Button Grass Serenade was previously known as Slap Dash with name being changed after some changes in the lineup. The band was formed in 2002 to present the Traditional Country Dance music of rural Tasmania circa 1840-1950. This little known music and dance tradition had all but retreated to lounge rooms and veranda sessions by the 1960s and was completely overlooked by the folk revivalists of the 1970s. It was not recognised that our own villages and valleys had preserved a unique folk music developed through a century of isolation.
The roots of Tasmanian folk music were, European parlour music of the early 19th century, mid nineteenth century ball room dances such as the Varsovienna, the Schottische, the Polka- Mazurka, Waltz etc, English, Scottish and Irish country dance music and fiddle traditions, American Minstrel and hoedown music brought to Tasmania during the American civil war era when many whalers and sealers waited out the war on the Bass Strait Islands. Tasmania also preserved some German and Swedish music brought by 19th century immigrants and mine workers. For a century these tunes and dances were passed from one generation to the next. They developed into a local equivalent of Bush music. From the American and English tinged music of Cape Barren and Flinders Islands to the Irish and German flavoured music of the far South something in the playing style created a Tasmanian idiom. This was an elegant, simple, energetic and often sentimental music full of the relaxed feeling of quiet valleys, orchard lined hills, off-shore islands and villages of simple wooden homes.
In 1999 a movement to revive this music began. Local musicians Steve and Marjorie Gadd sifted through John Meredith’s Tasmanian field tapes and began tracking down older musicians and playing with them, learning and transcribing their tunes.
They then formed the Tasmanian Heritage Fiddle Ensemble in order to teach their own music to young Tasmanian musicians. In a State where cultural excellence is often determined by how well performers can copy imported trends The Tasmanian Heritage Fiddle Ensemble has emphasised to celebration of local cultural identity.
The ensemble played to rave reviews; at The National Folk Festival, The Franklin Apple Harvest Festival 3 years running, At The Cygnet Folk Festival over four years and At the Taste of the Huon Festival. They have supported the Wrigley Sisters from the Orkneys and played numerous other venues. A highlight for the ensemble was to host a four-hour heritage concert covering folk music in Tasmania from the convict era to the 1970s bush revival. This concert funded by Festivals Australia and supported by the National Library, allowed the ensemble to share the stage with accordion and fiddle players in their 80s, demonstrating the continuity of tradition.
In 2003 Steve Gadd determined that the next stage in reviving Tasmanian traditions would be best served by the creation of a virtuosic quintet capable of playing in authentic colonial styles for dances but also capable of developing the music as a living art form. Slap Dash was established as a group of professional musicians that could bring a knowledge of Classical, Jazz, Gypsy, Bluegrass and Celtic music to the local material. Going back to the roots of the simple local music and drawing out elements of European parlour music, melancholy bushranging ballads, Irish dances and American hoedowns the group have created an idiom called ‘Buttongrass Baroque”.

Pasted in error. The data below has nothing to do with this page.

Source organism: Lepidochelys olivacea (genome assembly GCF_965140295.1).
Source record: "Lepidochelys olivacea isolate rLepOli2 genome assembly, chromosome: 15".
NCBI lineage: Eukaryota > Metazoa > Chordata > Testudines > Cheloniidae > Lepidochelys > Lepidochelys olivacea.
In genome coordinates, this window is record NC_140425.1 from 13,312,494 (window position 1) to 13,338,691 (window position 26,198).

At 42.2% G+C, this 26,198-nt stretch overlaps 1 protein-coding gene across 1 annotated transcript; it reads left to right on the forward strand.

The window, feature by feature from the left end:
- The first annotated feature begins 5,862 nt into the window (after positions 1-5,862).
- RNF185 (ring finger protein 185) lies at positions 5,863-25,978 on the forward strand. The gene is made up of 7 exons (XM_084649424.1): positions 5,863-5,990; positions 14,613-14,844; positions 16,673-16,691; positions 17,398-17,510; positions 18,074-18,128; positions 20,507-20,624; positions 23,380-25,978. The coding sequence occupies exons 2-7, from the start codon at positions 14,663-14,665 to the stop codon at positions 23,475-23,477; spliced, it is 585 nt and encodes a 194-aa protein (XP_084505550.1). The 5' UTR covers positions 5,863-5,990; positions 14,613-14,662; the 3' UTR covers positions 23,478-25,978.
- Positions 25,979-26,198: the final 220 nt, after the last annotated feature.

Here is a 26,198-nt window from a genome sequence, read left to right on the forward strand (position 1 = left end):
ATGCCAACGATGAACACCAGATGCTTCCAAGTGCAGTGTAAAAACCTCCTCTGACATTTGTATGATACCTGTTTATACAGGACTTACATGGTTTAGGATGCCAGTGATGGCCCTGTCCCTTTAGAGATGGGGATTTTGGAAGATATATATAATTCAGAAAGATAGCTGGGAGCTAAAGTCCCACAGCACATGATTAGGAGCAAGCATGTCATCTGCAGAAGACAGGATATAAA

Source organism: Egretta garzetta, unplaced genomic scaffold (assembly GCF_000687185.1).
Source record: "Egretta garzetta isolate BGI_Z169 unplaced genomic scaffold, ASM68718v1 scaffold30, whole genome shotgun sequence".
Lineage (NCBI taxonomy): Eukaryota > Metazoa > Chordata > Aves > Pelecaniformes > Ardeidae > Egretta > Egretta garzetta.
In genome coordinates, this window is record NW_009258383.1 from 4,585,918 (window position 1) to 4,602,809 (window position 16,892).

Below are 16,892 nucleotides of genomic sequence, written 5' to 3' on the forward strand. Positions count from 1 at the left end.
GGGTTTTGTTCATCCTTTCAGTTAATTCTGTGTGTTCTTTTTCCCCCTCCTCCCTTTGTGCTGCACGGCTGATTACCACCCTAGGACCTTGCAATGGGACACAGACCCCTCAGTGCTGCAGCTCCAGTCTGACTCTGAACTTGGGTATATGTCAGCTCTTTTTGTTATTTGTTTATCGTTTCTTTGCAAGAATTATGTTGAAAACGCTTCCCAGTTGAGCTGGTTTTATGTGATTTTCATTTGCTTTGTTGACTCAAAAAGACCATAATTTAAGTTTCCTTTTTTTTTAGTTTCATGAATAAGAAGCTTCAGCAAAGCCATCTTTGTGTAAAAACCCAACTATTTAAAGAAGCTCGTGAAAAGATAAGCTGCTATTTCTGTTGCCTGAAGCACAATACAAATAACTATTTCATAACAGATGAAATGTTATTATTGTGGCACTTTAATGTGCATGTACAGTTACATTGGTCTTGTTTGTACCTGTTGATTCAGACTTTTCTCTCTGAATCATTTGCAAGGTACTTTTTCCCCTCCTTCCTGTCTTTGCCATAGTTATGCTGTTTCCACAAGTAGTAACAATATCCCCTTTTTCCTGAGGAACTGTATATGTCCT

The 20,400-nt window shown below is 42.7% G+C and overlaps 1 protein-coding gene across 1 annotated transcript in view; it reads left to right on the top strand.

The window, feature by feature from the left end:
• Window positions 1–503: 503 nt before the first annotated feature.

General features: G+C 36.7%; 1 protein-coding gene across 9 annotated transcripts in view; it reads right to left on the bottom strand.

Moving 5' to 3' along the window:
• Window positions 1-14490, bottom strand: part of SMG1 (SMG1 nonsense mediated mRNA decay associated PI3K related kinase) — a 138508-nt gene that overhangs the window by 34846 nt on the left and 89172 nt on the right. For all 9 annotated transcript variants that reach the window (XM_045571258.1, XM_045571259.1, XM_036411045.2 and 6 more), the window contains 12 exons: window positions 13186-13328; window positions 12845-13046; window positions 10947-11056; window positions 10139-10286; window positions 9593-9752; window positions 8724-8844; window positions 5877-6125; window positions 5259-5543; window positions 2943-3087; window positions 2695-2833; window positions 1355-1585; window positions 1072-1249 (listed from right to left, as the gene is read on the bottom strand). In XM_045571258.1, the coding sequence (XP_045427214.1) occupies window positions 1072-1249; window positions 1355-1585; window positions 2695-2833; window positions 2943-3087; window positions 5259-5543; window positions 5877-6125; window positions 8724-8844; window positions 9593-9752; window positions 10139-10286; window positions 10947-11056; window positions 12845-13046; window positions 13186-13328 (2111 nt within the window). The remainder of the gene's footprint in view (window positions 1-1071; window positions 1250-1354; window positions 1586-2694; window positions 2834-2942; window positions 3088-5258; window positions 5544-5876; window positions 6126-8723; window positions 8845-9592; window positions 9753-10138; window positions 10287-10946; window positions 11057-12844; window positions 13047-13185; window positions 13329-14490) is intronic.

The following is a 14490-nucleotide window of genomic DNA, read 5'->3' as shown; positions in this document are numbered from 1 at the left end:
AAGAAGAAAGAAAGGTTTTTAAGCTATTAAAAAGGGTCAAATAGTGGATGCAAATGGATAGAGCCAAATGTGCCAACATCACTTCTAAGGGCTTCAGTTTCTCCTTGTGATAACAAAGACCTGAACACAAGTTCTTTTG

This style maintains the authentic Tasmanian feeling of the music but takes it to a level where it can be appreciated by audiences more attuned to classical and jazz performance styles than to folk music.
Slap Dash took their name from a Music Hall ballad that was altered by local singers early in the 20th century to tell the tale of a tragedy associated with child labour at the Hobart brickworks. Button Grass Serenade was later chosen as the term Buttongrass refers to a distinct button-like grass that covers the plains and mountain plateaus of Western Tasmania. Since the 1970s the term Buttongrasss has referred to Tasmanian string-band music drawing comparisons with Appalachian Bluegrass music with which it shares a vague family resemblance.
The band has worked closely with the Folk Federation Dance group to search out and revive local dance traditions and variations. They presented Tasmanian Heritage music and dance at the National Folk Festival In Canberra 2005.
Button Grass Serenade offer the following performances
- Authentic traditional Community dances with lively music, early rural costumes and mad cap antics. With callers and if required, demonstration dances by Folk Federation dancers.
- Concerts featuring art arrangements of traditional music as well as wild improvisations on local tunes and tune set forms. Original songs dealing with Tasmanian history are included.
- The narrative play, “Beneath These Mountains”, written by Steve Gadd, depicts the lives of actual traditional musicians from rural Tasmania. In this work members of Button Grass Serenade speak in the voices of those musicians of yesterday describing their work, the natural settings of their valleys, villages and islands, and focus upon the role of music and dance in their lives. Each ‘character’ introduces the tunes collected from them or from their region. This play-concert has been performed at The Mountain Festival, The Tamar Folk Festival, the Maldern Folk Festival and the Major's Creek Festival as well as being performed for educational purposes in schools in Melbourne and in regional northern NSW.